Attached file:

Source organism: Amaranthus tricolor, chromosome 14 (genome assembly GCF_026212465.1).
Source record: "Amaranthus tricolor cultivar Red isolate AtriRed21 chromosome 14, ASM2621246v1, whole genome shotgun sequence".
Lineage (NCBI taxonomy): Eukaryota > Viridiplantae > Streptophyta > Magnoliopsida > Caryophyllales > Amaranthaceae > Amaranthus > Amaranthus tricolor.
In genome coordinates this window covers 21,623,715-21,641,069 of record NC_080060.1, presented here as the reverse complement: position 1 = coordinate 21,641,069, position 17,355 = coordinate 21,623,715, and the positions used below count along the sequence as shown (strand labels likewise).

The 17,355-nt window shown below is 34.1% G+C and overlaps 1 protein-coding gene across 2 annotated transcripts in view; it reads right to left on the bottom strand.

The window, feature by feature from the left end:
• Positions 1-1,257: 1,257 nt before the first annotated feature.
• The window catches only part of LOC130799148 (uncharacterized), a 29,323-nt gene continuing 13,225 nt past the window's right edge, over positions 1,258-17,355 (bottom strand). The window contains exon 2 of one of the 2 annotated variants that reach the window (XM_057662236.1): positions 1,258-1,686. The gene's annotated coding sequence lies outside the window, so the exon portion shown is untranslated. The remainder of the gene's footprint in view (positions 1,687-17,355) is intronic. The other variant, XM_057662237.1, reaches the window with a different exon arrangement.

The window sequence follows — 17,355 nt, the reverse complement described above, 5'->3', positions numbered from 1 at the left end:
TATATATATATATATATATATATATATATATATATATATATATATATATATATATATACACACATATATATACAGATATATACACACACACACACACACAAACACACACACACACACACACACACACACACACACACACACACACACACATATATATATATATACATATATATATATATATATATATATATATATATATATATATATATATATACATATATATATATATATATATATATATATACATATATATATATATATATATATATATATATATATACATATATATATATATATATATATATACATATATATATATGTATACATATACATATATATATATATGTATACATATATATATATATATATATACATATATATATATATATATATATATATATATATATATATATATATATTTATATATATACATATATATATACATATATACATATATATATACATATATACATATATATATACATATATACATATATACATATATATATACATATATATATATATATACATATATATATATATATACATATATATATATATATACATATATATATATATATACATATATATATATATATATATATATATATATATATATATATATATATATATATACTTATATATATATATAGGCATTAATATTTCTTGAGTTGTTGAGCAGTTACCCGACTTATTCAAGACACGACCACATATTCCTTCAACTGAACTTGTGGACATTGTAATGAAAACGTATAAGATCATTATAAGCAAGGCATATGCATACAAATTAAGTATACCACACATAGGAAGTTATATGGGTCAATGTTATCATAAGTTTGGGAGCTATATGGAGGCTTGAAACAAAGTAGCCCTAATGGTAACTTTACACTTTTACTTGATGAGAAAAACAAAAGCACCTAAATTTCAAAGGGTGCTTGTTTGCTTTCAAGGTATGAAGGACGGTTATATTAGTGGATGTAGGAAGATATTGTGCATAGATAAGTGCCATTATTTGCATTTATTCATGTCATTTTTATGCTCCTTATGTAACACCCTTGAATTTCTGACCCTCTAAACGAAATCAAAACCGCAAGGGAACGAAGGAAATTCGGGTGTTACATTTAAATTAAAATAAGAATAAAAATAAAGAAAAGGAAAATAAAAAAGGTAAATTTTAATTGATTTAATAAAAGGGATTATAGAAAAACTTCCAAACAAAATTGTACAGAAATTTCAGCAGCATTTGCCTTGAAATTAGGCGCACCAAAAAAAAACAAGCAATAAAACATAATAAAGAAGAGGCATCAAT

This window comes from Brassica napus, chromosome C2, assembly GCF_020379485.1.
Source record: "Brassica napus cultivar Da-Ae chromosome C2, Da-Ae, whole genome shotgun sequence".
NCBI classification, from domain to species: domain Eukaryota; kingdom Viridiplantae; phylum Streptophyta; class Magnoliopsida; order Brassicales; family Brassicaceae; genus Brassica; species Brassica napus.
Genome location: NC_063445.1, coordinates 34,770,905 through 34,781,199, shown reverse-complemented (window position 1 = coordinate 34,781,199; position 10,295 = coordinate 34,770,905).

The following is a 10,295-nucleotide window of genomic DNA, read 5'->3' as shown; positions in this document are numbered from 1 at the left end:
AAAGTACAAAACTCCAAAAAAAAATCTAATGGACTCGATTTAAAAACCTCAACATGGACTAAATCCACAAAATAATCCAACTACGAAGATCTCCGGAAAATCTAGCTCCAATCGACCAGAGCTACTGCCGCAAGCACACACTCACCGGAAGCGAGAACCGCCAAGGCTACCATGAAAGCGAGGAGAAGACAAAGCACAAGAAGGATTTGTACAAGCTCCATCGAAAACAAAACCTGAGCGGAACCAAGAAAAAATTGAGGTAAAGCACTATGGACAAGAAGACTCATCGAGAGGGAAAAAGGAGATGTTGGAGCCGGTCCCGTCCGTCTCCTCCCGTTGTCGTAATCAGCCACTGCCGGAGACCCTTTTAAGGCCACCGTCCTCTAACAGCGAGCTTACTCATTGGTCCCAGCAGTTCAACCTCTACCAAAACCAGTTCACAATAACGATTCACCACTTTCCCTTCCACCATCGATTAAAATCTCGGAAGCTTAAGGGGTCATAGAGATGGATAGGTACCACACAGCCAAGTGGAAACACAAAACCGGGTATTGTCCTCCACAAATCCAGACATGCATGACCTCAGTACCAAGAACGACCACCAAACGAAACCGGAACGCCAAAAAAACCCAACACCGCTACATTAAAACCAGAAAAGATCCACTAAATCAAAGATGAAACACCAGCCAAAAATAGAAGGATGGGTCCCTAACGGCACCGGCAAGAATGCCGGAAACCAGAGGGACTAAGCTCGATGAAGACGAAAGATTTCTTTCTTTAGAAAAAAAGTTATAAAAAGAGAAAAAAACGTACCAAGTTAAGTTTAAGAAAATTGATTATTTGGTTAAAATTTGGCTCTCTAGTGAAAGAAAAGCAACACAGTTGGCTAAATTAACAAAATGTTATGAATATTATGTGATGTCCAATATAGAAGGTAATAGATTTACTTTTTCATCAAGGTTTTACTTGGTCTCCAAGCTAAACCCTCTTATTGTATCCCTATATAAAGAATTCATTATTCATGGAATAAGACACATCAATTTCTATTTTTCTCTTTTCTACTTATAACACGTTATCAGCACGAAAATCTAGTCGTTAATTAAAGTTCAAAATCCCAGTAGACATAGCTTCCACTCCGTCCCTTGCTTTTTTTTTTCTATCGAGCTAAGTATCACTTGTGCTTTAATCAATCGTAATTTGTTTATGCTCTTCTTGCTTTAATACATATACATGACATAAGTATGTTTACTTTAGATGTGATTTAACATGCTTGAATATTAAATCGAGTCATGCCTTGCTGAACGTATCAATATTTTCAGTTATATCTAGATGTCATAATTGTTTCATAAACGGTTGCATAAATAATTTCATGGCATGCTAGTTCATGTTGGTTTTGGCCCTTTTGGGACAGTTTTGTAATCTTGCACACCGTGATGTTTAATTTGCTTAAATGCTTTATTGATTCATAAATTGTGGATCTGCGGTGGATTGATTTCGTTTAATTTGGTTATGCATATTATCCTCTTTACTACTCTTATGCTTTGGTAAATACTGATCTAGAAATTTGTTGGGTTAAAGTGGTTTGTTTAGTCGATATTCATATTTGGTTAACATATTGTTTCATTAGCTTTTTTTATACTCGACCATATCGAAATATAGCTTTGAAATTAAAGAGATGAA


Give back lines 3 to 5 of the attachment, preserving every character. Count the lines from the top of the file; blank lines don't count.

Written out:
Lineage (NCBI taxonomy): Eukaryota > Viridiplantae > Streptophyta > Magnoliopsida > Caryophyllales > Amaranthaceae > Amaranthus > Amaranthus tricolor.
In genome coordinates this window covers 21,623,715-21,641,069 of record NC_080060.1, presented here as the reverse complement: position 1 = coordinate 21,641,069, position 17,355 = coordinate 21,623,715, and the positions used below count along the sequence as shown (strand labels likewise).

The 17,355-nt window shown below is 34.1% G+C and overlaps 1 protein-coding gene across 2 annotated transcripts in view; it reads right to left on the bottom strand.